Charles Sturt University (CSU) will next week launch The Front Line, a powerful video that explores the Indigenous student journey first-hand.
In a celebration of culture, community and collaboration The Front Line will premiere at the Bathurst Memorial Entertainment Centre at 6pm on Monday 19 September. The video is the result of a collaborative project which was developed by CSU students and Desert Pea Media in July with the support of Bathurst Wiradyuri Elders.
The Front Line was developed and produced by 13 CSU students who are the first in their family to attend university. The students are also the stars of the production and some of the stories that are featured in the video include:
Mr Michael Graham: "They say education is the key, but they keep changing the locks."
Ms Jackie Burke: "I went in blind, I took a risk, I left country, I jumped in the deep end… I could have drowned but I chose to swim."
Mr Isaac Nowland: "It all comes down to choice, it's hard to lead the way when you're searching for direction. People even judge you when you're white."
Ms Michelle Miller: "I'm a mother of five, a wife and now a full time student… I've always wanted to go to university. To better myself, to break the cycle and to show my children you are not restricted by your age, or by the colour of your skin. It's never too late, it all comes down to choice, and for me quitting is not an option."
Mr Marley Blair: "…The bottom line is this: only 40 per cent of our mob finish high school, seven out of 10 of our young people will end up in jail, and there's only one way to make change for my people and that's to do it myself."
Wiradyuri Elder Kalmadyne Goombyge (Uncle Jimmy) also features in the production, providing encouragement and a sense of belonging to the students along with other Bathurst Elders. He will make a presentation and provide the welcome to country at the premiere on 19 September.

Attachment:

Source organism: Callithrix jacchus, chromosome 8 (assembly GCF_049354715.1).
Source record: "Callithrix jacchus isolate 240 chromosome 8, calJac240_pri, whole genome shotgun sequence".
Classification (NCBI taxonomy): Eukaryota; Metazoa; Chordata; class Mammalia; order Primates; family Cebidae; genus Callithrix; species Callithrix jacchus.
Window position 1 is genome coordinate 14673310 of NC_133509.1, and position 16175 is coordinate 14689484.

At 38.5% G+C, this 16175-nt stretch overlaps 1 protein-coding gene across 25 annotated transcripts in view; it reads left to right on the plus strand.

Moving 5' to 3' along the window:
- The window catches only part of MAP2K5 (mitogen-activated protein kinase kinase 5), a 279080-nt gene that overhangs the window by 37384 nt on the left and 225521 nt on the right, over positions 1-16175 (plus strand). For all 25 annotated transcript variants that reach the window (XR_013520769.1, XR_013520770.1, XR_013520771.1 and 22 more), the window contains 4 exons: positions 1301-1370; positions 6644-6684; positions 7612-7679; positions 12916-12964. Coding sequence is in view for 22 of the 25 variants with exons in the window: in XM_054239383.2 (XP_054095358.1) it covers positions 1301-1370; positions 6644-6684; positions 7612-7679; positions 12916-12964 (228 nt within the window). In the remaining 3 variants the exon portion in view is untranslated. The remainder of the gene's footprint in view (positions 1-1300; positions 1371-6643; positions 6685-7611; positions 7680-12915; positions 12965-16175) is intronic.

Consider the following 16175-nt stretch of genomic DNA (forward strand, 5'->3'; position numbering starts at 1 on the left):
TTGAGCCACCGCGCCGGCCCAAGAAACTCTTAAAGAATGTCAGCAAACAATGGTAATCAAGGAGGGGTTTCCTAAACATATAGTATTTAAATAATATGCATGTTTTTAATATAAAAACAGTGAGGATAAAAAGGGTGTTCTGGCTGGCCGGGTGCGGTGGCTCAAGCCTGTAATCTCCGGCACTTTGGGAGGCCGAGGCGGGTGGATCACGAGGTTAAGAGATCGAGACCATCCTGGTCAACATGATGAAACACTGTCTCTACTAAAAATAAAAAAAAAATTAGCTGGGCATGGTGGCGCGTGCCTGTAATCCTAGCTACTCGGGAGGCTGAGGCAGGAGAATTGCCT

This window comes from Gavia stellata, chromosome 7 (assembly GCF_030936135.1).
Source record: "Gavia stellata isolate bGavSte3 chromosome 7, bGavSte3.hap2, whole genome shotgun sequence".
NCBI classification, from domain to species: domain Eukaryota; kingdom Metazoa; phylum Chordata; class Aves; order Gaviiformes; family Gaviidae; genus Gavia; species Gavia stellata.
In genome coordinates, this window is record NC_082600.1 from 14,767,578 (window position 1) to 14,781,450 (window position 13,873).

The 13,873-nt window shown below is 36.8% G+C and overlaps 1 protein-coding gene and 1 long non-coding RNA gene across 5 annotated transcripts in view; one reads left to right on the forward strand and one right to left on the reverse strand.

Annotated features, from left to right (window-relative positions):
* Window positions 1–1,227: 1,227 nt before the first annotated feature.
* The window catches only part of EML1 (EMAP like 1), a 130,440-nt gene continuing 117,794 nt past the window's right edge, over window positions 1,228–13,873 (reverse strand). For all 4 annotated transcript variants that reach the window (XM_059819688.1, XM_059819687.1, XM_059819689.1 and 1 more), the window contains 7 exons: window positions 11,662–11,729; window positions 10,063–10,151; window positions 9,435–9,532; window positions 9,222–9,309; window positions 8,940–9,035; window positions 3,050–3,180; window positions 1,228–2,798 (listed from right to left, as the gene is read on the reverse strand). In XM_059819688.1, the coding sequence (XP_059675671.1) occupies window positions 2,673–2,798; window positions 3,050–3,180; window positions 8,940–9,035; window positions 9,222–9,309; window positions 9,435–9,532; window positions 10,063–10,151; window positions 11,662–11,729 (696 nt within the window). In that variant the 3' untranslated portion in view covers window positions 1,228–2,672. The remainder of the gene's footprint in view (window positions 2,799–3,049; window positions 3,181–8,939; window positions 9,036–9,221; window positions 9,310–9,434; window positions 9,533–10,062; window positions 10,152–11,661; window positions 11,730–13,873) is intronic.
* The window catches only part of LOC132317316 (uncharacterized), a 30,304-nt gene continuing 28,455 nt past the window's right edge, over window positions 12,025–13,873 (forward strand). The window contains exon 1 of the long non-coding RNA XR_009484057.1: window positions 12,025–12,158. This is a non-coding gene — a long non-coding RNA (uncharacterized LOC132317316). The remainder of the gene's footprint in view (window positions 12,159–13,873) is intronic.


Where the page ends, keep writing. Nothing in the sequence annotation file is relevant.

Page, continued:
CSU student and star of the video Mr Isaac Nowlan will perform at the premiere, before the screening, alongside local student from Bathurst High School Tameka Kennedy.
The premiere will be opened by the University's Vice-Chancellor Professor Andrew Vann and the MC will be Yanhadarrambal (Mr Jade Flynn), CSU's Indigenous Resources Officer.
Also at the premiere, the Clara Jane company will perform two short segments from their show about an Indigenous woman living in the 20th century. Clara Jane is a contemporary dance and dialogue performance that has been developed as part of the Sprung Festival of Creativity which showcases the talents and major works of final year students from CSU's School of Communication and Creative Industries.
The Clara Jane company is led by three theatre media students; Ms Danielle Andrews, Ms Bianca Carrozzo and Ms Jessica Mckenzie. Clara Jane is the great grandmother of Ms Andrews and the performance is based on her story, an Indigenous final student who is also the first in her family to complete a university degree.
CSU First Degree and The Front Line project are CSU Higher Education Participation and Partnerships Program (HEPPP) funded initiatives. Desert Pea Media is a not-for-profit production company co-founded by CSU alumnus Mr Toby Finlayson that works with Indigenous individuals and communities in regional and remote areas in Australia to create important cultural dialogue.
Media contact: Polly McDougall, (02) 6933 4565
Contact CSU Media to arrange interviews.
Media are invited to attend the premiere screening of The Front Line is being held at the Bathurst Memorial Entertainment Centre on William Street, from 6 to 8pm on Monday 19 September. Following the premiere screening, light refreshments and an informal jam session with CSU musicians will take place upstairs.